Harper B. Keenan is currently a postdoctoral fellow in Leadership in Teacher Education at Stanford University. In September, he will join the Faculty of Education at the University of British Columbia as an assistant professor. His work has been accepted at peer-reviewed academic journals like the Harvard Educational Review, Teachers College Record, Theory & Research in Social Education, and Gender & Education.
At Stanford and at Bank Street College, Harper has worked with programs in early childhood, elementary, and secondary teacher education. He has designed courses on history and social science education, curriculum theory and development, equity and schooling, transformative justice, dis/ability and access in the classroom, collaboration with families and service providers, and building classroom communities.
Harper’s scholarship analyzes what schooling, curriculum, and pedagogy teach children about how society is organized. Much of his work investigates the management - or scripting - of children and childhood, and ways that educators and their students might work together to interrupt that process and imagine something different.
These interests emerge directly from Harper's experiences as a teacher. After studying social and historical inquiry in an interdisciplinary program at The New School, Harper became an elementary school teacher in Brooklyn, where he quickly began to learn about the complexities of talking about human history and contemporary social life with young children. Today, Harper is working on projects in two major arenas: the treatment of violence in elementary school history education, and the role of gender in public schools.
How do adults teach children about violent histories?
Harper's current research focuses on the teaching of Spanish colonial history in California elementary schools. By analyzing textbooks, classroom instruction, and field trips to historic sites, his project examines how young children are taught about the violent and conflicted past of the United States. Using mixed methods, Harper’s work presents evidence of specific ways that curricular tools manage to avoid the violence of colonialism in the process of scripting history for children, and ways that educators and children sometimes resist that process of scripting. Articles from this study are currently forthcoming in Teachers College Record, Theory & Research in Social Education, and as a chapter in an edited volume on teaching difficult histories (see writing page for details). In the future, he is interested in more deeply examining the role of emotion in history education, and international and comparative research that addresses teaching about violent histories beyond the United States.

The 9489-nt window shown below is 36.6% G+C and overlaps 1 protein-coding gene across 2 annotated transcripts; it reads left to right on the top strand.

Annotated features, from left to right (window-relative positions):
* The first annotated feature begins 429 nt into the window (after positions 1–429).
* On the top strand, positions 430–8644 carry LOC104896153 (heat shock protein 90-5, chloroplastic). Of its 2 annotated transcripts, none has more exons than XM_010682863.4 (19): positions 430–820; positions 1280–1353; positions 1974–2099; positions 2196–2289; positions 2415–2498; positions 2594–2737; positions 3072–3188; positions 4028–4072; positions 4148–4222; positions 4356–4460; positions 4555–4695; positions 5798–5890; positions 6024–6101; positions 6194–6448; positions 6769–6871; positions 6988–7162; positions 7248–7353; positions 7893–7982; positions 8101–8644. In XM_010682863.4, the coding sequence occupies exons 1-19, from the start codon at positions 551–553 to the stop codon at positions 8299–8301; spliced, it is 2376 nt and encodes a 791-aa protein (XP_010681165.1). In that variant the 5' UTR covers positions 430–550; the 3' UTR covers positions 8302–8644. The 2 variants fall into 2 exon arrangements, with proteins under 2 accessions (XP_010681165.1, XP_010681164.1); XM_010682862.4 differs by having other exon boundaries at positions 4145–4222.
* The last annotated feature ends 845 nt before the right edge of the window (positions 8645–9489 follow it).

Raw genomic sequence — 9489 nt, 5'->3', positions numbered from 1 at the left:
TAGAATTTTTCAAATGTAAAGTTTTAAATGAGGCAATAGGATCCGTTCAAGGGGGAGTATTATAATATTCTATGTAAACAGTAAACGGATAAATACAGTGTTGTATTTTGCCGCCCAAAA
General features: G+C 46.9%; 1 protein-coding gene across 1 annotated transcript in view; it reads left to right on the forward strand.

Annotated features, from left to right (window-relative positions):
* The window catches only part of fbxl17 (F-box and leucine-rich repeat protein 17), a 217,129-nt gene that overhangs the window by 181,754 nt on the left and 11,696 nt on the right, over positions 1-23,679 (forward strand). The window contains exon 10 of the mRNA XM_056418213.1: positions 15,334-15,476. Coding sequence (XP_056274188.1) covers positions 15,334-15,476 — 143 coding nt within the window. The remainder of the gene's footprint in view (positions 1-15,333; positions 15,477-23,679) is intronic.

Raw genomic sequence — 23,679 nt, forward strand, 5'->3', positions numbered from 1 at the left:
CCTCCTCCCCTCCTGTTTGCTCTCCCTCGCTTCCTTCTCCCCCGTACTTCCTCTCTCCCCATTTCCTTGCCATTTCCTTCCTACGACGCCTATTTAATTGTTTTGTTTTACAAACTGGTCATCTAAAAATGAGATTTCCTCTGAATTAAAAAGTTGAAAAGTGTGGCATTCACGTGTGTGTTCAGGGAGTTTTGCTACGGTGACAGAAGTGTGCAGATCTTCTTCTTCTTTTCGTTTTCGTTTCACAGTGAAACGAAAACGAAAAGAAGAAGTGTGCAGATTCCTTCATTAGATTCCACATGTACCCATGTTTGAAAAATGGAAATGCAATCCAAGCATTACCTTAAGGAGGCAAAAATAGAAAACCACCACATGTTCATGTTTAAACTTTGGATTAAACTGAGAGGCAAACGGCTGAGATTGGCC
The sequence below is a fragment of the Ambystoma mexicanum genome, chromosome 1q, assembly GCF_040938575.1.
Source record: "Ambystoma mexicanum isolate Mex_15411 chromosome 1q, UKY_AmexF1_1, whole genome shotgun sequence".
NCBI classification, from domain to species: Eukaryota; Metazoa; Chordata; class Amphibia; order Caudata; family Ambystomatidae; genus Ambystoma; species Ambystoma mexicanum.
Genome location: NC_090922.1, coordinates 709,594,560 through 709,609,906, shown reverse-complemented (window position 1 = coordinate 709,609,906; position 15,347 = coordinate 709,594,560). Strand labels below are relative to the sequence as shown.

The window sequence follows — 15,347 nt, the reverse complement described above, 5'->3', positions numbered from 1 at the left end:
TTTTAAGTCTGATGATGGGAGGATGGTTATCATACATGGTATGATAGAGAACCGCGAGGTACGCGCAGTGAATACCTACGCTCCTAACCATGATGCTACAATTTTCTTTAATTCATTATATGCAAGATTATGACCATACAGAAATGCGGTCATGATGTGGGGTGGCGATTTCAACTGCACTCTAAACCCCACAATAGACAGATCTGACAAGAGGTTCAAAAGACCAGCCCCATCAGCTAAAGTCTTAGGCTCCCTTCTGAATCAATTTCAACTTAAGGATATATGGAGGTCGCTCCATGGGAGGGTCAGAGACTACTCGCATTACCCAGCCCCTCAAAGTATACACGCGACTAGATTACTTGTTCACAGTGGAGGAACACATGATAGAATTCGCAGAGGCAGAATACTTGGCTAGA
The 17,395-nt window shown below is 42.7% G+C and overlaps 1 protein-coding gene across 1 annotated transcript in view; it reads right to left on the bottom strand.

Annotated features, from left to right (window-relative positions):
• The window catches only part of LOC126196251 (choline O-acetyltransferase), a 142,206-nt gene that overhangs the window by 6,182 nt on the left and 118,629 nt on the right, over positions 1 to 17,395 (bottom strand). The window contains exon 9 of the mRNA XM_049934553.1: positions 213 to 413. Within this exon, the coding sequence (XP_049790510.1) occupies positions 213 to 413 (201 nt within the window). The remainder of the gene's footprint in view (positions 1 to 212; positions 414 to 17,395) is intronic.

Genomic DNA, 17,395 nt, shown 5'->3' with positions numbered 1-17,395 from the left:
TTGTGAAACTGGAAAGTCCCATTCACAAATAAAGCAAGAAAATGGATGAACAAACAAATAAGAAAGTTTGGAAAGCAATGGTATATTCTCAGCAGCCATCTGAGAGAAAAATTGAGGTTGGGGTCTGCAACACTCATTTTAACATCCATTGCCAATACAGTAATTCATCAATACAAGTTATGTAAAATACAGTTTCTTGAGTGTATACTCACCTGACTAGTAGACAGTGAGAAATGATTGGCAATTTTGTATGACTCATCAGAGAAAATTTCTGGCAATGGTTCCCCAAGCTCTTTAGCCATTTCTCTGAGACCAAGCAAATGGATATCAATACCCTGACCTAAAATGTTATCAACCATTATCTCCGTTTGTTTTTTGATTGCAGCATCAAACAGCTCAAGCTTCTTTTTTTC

How do schools give meaning to gender?
In addition to his work on history and social science education, Harper explores what the experiences of trans and gender non-conforming youth and teachers reveal about how gender functions within public systems, and how gender interacts with race & colonialism. His article, Unscripting Curriculum: Toward a Critical Trans Pedagogy, was published in the Winter 2017 edition of the Harvard Educational Review, and was the journal's first to focus on the topic of trans identity in K-12 schools. Harper also worked on an international comparative study of trans-affirming school policy and practice with scholars at the University of Colorado at Boulder, the University of Western Ontario in Canada, and Murdoch University in Australia. Harper has written articles for the popular press about issues facing trans people in schools, including Slate, The Huffington Post, and The Feminist Wire.
The Trans Educators Network
In 2015, Harper founded the Trans Educators Network (TEN), an organization for connection and support among trans-spectrum educators. TEN now has active chapters in five cities across the United States, a critical pedagogy study group for educators in the San Francisco Bay Area, and includes more than 450 members around the globe. Built through a grassroots framework, TEN is organized by a smaller member-led leadership collective of TGNC educators with community organizing experience at the nexus of trans & racial justice across North America. The leadership collective maintains a majority of people of color. In addition to providing valuable support and professional networking for trans-spectrum educators, the group serves as a springboard for advocacy efforts. TEN has been featured on NBC National News, The Huffington Post and NPR.
Although he has spent most of his adult life in big cities, Harper grew up in a rural community in Western Maryland. He moved to New York City to attend college, where he earned a B.A. in Social and Historical Inquiry from Eugene Lang College at The New School, and a dual M.S. in Childhood General and Special Education from Bank Street College. As an elementary school teacher, Harper taught kindergarten, first, and fourth grades in special education inclusion classrooms in New York City, including at Community Roots in Brooklyn. He loves eating delicious food, spending time outside, and watching films, theater, and performance art.